East Branch & Lincoln Railroad – Lincoln, New Hampshire
Logging Era Artifacts, White Mountains – Today’s blog article focuses on an image keyword search term. I chose the search term “logging era artifacts”, and searched my image archive to see what imagery I have available that represents the New Hampshire White Mountains logging era. The below commentary and imagery showcases this search term.
A major portion of the White Mountains history evolves around the late 19th and early 20th-century logging era, and pretty much in every corner of the White Mountains artifacts from the logging era can be found. And while some have no interest in the history of the White Mountains we all have to appreciate what came out of the logging era, the Weeks Act.
Gordon Pond Railroad Territory – White Mountains, New Hampshire
Gordon Pond Railroad, New Hampshire – Owned by the Johnson Lumber Company (George Johnson) the Gordon Pond Railroad was a logging railroad in the towns of Lincoln and Woodstock New Hampshire. It was in operation from 1907-1916, and it was roughly fifteen miles long. And even though the railroad was only about fifteen miles long it is one of the more complicated logging railroads I have documented.
The history books cover the paper trail of the Gordon Pond Railroad fairly well, so there is no reason for me to repeat that information here. If interested, you can view a map of this railroad here. With that being said I will give you a quick run down on the abandoned Gordon Pond Railroad. And then take you on a photo tour of how the railroad looks today.
Swift River Valley – White Mountains, New Hampshire
Swift River Railroad, New Hampshire – Incorporated in March 1903, the Swift River Railroad was a logging railroad in the Swift River valley of the New Hampshire White Mountains. It was operated by the Conway Company and was in operation from 1906-1916. The railroad began in Conway, at the Conway Company’s sawmill, and traveled up the Swift River valley following the Swift River and much of today’s Kancamagus Scenic Byway. It ended somewhere beyond Pine Bend Brook, below Mount Kancamagus.
It is hard to envision the Swift River valley (above) stripped of its timber. But for ten years, this area was heavily logged which is only a part of the history surrounding this valley. To absorb all the history of this valley in one blog article may be overwhelming so I will briefly touch base on two other interesting features of this area.
Trestle 18 – East Branch & Lincoln Railroad, New Hampshire
East Branch & Lincoln Railroad, Forgotten Trestles – In October 2015, I wrote about the forgotten spur lines along the East Branch & Lincoln (EB&L) Railroad in New Hampshire. And today I am going to continue with this theme and focus on the timber trestles of the railroad.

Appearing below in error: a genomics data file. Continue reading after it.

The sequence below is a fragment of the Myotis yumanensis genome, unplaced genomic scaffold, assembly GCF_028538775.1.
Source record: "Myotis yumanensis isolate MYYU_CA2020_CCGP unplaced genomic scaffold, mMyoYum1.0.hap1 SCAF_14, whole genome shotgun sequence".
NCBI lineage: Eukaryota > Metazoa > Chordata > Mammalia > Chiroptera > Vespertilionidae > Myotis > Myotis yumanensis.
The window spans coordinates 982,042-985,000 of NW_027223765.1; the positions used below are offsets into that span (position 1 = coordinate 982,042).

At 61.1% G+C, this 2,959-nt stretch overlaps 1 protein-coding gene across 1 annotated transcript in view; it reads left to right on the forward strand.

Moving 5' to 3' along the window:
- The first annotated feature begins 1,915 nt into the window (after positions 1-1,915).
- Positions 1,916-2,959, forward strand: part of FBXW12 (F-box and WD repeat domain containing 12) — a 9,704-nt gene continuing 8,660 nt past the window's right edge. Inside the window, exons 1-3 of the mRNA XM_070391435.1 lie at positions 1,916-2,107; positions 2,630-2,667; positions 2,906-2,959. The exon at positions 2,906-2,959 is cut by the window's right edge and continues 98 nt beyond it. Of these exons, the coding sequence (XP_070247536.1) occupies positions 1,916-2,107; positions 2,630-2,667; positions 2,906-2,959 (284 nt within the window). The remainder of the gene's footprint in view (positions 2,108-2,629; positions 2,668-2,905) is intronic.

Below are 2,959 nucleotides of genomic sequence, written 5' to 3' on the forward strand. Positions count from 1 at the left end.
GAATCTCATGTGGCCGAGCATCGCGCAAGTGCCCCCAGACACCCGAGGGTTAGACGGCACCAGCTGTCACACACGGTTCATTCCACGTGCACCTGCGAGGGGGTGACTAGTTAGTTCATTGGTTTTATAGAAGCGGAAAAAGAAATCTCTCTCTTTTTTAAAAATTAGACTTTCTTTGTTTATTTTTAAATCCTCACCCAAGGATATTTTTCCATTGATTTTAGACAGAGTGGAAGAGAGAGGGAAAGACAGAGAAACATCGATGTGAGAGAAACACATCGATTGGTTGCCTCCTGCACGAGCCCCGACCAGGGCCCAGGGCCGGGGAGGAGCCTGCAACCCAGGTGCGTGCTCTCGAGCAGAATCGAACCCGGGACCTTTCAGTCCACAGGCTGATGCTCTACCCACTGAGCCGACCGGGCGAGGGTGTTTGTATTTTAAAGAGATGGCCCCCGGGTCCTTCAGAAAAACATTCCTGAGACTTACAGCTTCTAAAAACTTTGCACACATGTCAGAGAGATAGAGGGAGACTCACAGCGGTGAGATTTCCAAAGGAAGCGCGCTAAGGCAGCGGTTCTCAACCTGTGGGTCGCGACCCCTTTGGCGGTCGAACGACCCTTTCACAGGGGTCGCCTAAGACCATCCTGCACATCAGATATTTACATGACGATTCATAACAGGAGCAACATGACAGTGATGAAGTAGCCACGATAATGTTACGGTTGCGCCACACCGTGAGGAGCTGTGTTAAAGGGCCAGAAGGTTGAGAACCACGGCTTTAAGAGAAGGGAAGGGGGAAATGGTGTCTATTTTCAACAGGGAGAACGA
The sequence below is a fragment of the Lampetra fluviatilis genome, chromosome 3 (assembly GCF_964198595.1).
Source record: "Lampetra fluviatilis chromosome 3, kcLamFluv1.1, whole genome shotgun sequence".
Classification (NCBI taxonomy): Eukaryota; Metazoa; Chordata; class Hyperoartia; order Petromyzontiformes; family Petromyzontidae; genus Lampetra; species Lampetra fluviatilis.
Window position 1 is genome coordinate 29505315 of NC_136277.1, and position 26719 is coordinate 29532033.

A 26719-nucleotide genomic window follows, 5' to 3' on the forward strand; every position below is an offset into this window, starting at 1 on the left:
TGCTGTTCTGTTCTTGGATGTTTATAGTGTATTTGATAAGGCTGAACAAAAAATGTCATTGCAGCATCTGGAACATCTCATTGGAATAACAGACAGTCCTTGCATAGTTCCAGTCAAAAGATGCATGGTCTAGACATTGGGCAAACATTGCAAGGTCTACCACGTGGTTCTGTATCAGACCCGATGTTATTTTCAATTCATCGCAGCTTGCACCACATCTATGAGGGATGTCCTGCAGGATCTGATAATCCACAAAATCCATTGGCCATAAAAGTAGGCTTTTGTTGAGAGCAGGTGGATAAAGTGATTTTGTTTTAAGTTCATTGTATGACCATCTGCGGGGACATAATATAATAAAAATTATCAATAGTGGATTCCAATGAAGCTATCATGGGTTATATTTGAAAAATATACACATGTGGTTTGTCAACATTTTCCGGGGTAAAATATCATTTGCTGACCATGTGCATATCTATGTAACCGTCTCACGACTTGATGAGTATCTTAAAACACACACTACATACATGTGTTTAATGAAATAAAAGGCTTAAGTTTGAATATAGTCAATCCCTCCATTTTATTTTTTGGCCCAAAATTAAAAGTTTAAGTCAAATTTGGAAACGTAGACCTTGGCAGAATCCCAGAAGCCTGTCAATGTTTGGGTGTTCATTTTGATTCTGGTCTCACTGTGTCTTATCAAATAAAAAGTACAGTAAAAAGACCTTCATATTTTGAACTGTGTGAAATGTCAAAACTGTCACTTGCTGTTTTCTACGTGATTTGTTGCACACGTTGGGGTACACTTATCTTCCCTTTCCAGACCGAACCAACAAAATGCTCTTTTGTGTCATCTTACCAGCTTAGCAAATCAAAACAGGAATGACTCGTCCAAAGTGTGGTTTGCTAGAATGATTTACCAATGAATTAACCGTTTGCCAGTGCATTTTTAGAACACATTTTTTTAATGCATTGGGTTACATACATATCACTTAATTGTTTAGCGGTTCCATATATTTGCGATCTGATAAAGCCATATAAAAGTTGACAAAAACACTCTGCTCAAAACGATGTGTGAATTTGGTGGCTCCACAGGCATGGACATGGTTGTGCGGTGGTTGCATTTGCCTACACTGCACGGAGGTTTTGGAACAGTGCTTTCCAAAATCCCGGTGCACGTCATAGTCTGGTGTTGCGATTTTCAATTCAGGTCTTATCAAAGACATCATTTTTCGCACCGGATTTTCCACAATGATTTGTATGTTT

The EB&L Railroad, built by J.E. Henry, was in operation from 1893-1948 with much of the railroad being in the area we know today as the Pemigewasset Wilderness. It was considered the elite logging railroad of its time. And the logging practices of this era is one of the reasons why the Wilderness Act is in place today.
North Fork Junction Spur Line – East Branch & Lincoln Railroad
East Branch & Lincoln Railroad, Abandoned Spur Lines – The East Branch & Lincoln Railroad (1893-1948) was a logging railroad in the New Hampshire White Mountains. With the current documentation, we can get a good idea of the layout of the railroad and firsthand accounts from people who worked the woods. And though based on educated guesses, we can also determine the locations of the abandoned logging camps along the railroad. But the reality is there is so much unknown about this railroad.
One of the great unknowns is how many spur lines existed along the East Branch & Lincoln. A spur line is a short branch of railroad track that leads off the main line. Along the East Branch & Lincoln, spur lines lead to landings where railroad log cars were loaded. And shorter spur lines (some refer to these as sidings) were used to store railroad log cars. Today, I am going to share with you some of the known spur lines and sidings.
Mad River Log Drive – Waterville, New Hampshire
Historic Logging Camps, White Mountains – Most of this summer season I have been documenting history and culture subjects in the New Hampshire White Mountains. The last few blog articles have been historical in nature so today I am going to continue with this theme and introduce you to the late nineteenth and twentieth century camps of White Mountains logging era.
Some consider the artifacts that remain on National Forest land to be nothing more than junk. But I see them as a window to the past that allows us to, to some extent, see what life was like for the men who worked and lived in the forests of the White Mountains during the twentieth century.
Steam-Powered Log Loader – East Branch & Lincoln Railraod
White Mountains History & Culture – For the past couple of weeks, I have been photographing nineteenth century sites linked to the history and culture of the White Mountains. When photographing these abandoned sites, I am reminded that conservation is not just about protecting a parcel of land for guaranteed future recreation. Conservation is also about the preservation of artifacts and historical sites. Today I want to share with you some interesting traces of the past.
Above is one of my favorite artifacts of the East Branch & Lincoln Railroad (1893-1948). It is located at the end of the Camp 9 spur line, close to Franconia Brook, in the Pemigewasset Wilderness. This artifact is possibly the hoisting system of an old steam-powered log loader. And more than likely it was used at the end of the Camp 9 spur line to load logs onto railroad log cars.